Balkan Filmmakers Seek Diversity of Funding, Want to Bring Broadcasters Onboard
Sarajevo Film Festival regional forum addresses financial challenges.
SARAJEVO - Filmmakers in the ex-Yugoslavia countries need to work together to foster a greater diversity of funding sources and bring regional broadcasters on board, industry professionals said Thursday.
Discussing the challenges to funding films in the Balkans at the first day of the regional forum -- an industry sidebar of the Sarajevo Film Festival -- representatives of film funds and commissions noted that budgets of films had been driven down during the economic recession of the past five years.
With funding for national and regional projects mostly limited to national public funds and tough competition for co-production coin from countries like Germany and France, typical regional features were now budgeting between $650,000 and $1.3 million compared with double that five years ago.
"Filmmakers are caught between a rock and a hard place," Jovan Marjanovic, head of the region forum said.
Films struggled to gain backing of public funds, had little or not support from broadcasters and virtually nothing from further down the value chain.
"We need to diversify the sources of support and international and regional cooperation is the answer," he added.
Bengt Toll, former head of the Swedish Film Institute and now consultant with film industry analysts Olsberg SPI, noted that in Scandinavia cooperation between countries that, like the Balkans, broadly shared a common language and history, helped boost filmmaking.
The Nordic Film and Television Fund brought additional trans-national funds to producers who could also tap national funds for majority or minority coproduction’s, he told the panel "Streamlining public funding for coproductions in the countries of the former Yugoslavia."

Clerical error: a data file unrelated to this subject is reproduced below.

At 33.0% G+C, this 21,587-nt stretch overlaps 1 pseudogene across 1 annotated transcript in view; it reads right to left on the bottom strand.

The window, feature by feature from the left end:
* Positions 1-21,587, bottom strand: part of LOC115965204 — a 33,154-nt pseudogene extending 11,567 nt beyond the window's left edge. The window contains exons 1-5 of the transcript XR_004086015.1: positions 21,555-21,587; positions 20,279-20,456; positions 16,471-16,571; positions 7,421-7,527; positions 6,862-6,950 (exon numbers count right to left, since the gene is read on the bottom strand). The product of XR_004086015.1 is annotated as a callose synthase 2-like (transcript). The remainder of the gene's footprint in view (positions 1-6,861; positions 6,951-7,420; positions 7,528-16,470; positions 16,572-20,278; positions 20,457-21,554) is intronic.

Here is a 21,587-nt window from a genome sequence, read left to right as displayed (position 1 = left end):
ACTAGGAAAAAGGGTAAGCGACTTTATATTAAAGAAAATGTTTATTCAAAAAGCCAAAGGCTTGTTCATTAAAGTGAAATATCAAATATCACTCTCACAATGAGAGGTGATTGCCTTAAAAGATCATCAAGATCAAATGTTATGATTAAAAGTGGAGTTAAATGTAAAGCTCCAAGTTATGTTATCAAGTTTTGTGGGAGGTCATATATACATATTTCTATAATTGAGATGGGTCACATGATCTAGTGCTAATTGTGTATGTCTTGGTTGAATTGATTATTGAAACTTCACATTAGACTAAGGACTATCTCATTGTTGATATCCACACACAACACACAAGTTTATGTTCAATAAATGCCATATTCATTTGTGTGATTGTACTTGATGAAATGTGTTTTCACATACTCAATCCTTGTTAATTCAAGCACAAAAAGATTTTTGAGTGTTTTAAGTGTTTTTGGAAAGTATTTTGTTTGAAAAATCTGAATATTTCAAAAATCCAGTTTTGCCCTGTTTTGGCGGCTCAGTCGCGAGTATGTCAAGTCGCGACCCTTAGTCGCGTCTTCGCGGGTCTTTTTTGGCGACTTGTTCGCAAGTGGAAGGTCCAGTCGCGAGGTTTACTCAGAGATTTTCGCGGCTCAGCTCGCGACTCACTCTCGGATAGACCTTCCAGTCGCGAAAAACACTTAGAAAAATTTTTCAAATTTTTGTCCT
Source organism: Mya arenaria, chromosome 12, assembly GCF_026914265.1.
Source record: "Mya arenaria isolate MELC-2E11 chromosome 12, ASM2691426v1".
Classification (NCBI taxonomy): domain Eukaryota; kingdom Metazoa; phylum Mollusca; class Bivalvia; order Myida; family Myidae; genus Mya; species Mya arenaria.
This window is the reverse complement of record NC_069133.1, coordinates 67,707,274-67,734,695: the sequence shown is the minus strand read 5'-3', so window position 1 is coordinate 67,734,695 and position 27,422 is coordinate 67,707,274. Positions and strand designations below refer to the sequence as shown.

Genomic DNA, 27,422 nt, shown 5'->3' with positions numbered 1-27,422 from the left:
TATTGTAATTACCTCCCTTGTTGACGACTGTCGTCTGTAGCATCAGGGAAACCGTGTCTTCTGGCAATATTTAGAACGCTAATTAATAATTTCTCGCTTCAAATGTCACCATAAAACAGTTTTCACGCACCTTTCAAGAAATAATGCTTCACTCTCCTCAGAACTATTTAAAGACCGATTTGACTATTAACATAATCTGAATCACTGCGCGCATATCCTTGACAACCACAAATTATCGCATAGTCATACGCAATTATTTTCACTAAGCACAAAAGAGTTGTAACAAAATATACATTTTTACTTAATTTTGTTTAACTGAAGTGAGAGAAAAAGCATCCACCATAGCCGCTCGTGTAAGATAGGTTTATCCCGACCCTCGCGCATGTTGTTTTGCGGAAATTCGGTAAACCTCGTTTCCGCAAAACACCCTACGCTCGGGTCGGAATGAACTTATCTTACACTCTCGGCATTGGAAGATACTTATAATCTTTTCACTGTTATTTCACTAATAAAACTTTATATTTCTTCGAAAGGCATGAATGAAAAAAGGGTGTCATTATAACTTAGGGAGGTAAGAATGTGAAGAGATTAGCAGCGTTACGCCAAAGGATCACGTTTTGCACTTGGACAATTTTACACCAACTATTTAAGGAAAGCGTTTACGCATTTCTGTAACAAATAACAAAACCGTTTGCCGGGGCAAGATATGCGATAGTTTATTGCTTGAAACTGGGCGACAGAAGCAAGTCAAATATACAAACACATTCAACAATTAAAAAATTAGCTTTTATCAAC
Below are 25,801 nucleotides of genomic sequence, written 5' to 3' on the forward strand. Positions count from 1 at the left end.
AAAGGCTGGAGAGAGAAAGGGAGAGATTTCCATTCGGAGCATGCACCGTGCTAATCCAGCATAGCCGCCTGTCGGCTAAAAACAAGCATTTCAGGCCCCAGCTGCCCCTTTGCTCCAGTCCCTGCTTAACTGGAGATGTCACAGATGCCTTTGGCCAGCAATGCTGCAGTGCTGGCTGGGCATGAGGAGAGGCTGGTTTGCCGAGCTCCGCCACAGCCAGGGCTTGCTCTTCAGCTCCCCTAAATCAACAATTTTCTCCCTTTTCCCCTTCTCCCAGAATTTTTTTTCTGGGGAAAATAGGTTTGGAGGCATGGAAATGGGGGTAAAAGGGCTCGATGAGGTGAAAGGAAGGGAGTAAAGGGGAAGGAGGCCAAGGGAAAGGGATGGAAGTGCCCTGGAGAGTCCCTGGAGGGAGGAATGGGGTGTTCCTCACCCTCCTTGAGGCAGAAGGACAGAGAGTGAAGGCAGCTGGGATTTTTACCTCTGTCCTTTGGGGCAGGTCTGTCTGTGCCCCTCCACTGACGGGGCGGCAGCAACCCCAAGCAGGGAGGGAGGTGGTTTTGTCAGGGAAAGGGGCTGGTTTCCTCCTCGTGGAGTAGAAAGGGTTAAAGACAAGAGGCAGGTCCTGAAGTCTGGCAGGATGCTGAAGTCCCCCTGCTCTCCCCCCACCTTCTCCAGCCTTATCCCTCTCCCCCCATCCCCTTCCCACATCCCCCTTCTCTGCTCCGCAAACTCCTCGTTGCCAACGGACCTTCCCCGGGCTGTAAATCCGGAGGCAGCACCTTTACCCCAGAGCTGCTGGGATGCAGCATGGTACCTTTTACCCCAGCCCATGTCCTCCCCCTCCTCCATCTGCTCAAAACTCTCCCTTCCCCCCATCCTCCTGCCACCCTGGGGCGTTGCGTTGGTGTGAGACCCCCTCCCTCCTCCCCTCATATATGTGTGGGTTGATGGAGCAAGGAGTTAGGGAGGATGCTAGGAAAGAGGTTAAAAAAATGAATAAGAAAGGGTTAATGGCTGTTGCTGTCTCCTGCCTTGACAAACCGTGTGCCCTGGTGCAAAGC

Panelists from the Balkans said the challenge was that, while regional TV broadcasters enjoyed high ratings for locally produced films, they rarely participated in funding projects.
"Public and private broadcasters see film as the crème de la crème," said Jozko Rutar, head of the Slovenian Film Center.
"But they don't invest in film, even though they have much bigger budgets than film bodies. They just buy films but do not invest, despite the fact that they achieve ratings 10 or 15 per cent higher for local than Hollywood films."
Miroljub Vuckovic, head of promotion and international film relations at the Film Center Serbia, urged greater efforts to tap funds from other users in the industry value chain, including internet providers, telephone companies and other content users.
Sanja Ravlic, head of coproductions at the Croatian Audiovisual Center, noted that Croatian industry activists had spent 16 years lobbying for the center and tax incentives introduced two years ago, which had helped transform the local film industry.